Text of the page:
Setting off to explore an old town, wandering through a misty forest, sitting around a crackling campfire. If these activities sound appealing to you, chances are you’ll enjoy the folk-infused indie-rock sound of Okies’ new EP Once A Fisherman From Spain.
Lasting approximately 14 minutes, the band’s new four-track EP is fairly short, but none of it goes to waste as the group effectively showcases their original take on the folk-rock genre that has been rising in popularity in recent years.
By skillfully combining Marc-Antoine Moisan’s unique vocals and tasteful guitar progressions, Sam Gendron’s atmospheric synths, Thomas Aguinaga’s driving drums and new recruit Phil Goodman’s talents as a multi-instrumentalist, Okies are able to craft compelling songs that are sure to keep you humming long after a listen.
The way all these different elements are juxtaposed within Okies’ compositions is definitely one of this album’s strong points. Instead of sticking to rigid and overly-repetitive song structures, the band is able to mix things up and offer songs that feel like progressions–just like a well-crafted story.
Fuelling the instrumentation and hybrid song-structure, the lyrical content itself adds another important layer. Written by drummer Thomas Aguinaga, the lyrics tell stories of old towns and characters with mysterious tales and motivations which really reinforce the folk elements of the songs.
The closing track St-Aug (Townie) is a perfect example of this, as the narrative set up by the lyrics is mirrored by the controlled intensity of the group’s musical phrasing.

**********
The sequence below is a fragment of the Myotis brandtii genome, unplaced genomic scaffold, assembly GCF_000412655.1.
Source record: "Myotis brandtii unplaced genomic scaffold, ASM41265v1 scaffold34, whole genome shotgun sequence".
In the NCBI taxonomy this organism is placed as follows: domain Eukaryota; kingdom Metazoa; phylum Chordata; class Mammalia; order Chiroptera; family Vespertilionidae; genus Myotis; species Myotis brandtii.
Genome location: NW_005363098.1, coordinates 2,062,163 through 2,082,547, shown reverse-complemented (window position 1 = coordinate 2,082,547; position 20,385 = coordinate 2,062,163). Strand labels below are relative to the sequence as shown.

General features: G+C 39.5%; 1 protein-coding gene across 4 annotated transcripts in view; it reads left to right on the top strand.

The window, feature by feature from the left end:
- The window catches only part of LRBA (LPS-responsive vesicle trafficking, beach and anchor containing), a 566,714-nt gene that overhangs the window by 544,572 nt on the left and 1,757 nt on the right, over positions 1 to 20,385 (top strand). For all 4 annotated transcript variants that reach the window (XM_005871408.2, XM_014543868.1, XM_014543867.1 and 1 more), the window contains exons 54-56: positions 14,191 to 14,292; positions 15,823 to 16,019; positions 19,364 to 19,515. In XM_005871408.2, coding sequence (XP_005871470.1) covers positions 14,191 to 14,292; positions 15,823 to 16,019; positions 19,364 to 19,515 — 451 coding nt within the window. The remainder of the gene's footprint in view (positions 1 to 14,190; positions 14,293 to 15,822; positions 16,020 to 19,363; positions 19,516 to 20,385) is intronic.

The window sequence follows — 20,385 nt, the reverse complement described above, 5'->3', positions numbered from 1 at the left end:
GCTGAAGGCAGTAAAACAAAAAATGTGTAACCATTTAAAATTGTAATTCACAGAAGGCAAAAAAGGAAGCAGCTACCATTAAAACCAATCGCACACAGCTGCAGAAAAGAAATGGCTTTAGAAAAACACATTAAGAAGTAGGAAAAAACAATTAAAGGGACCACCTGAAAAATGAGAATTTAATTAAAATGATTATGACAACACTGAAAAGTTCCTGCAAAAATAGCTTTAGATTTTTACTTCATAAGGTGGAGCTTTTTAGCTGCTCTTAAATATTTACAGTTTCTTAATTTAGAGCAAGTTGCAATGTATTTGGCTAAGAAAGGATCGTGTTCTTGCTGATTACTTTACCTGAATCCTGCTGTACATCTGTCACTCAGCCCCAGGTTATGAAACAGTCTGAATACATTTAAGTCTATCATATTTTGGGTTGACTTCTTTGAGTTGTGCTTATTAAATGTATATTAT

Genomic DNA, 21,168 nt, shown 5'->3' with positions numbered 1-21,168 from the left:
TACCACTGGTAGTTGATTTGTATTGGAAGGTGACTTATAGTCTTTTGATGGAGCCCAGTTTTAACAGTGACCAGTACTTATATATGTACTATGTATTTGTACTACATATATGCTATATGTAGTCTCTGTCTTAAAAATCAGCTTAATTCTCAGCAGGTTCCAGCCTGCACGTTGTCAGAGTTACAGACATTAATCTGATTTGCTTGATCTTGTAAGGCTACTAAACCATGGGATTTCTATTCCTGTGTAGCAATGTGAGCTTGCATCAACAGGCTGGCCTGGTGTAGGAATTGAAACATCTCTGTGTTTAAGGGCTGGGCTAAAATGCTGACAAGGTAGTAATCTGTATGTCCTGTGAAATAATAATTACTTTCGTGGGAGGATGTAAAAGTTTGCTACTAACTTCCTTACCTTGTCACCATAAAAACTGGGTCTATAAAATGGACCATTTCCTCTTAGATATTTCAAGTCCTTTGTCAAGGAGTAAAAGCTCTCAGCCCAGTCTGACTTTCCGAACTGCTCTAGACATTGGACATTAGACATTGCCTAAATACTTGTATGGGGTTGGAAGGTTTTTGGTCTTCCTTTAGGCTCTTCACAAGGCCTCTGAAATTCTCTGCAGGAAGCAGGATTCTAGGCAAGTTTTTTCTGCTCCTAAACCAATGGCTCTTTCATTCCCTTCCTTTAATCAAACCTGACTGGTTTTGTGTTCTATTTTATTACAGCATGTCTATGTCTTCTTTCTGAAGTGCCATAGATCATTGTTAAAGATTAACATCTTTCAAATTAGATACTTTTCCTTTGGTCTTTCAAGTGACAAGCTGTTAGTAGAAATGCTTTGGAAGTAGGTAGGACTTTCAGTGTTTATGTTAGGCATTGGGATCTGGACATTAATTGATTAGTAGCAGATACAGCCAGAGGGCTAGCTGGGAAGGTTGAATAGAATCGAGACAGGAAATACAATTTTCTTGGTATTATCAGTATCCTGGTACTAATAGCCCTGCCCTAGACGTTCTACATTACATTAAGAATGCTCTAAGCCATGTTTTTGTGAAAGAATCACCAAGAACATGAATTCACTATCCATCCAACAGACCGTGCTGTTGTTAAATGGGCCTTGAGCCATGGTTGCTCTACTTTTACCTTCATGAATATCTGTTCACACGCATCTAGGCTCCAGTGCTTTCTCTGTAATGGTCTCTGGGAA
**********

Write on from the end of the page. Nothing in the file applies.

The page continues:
Making his Okies record debut, newest member Phil Goodman has made his mark on Once A Fisherman From Spain. With his addition to the group, layered vocal harmonies and musical arrangements that weren’t previously possible when Okies were a three-piece are now attainable.
His presence is felt throughout the album, specifically on tracks Hondarribia and Alexandria, where the vocal harmonies between him and Moisan play an integral role.
Although Goodman’s addition provides the group with more options, the band still relies on their simple-yet-effective bare-bones method of songwriting. The track Edmonton is a great example of this, as a large part of the song relies on Moisan’s distinctive vocals and his ability to play captivating clean-guitar patterns.
Overall, Once A Fisherman From Spain truly feels like a complete musical experience despite its short length. By combining a multitude of elements, yet still maintaining a certain simplicity and cohesiveness, Okies and their unique sound are a breath of fresh air in an otherwise oversaturated genre.
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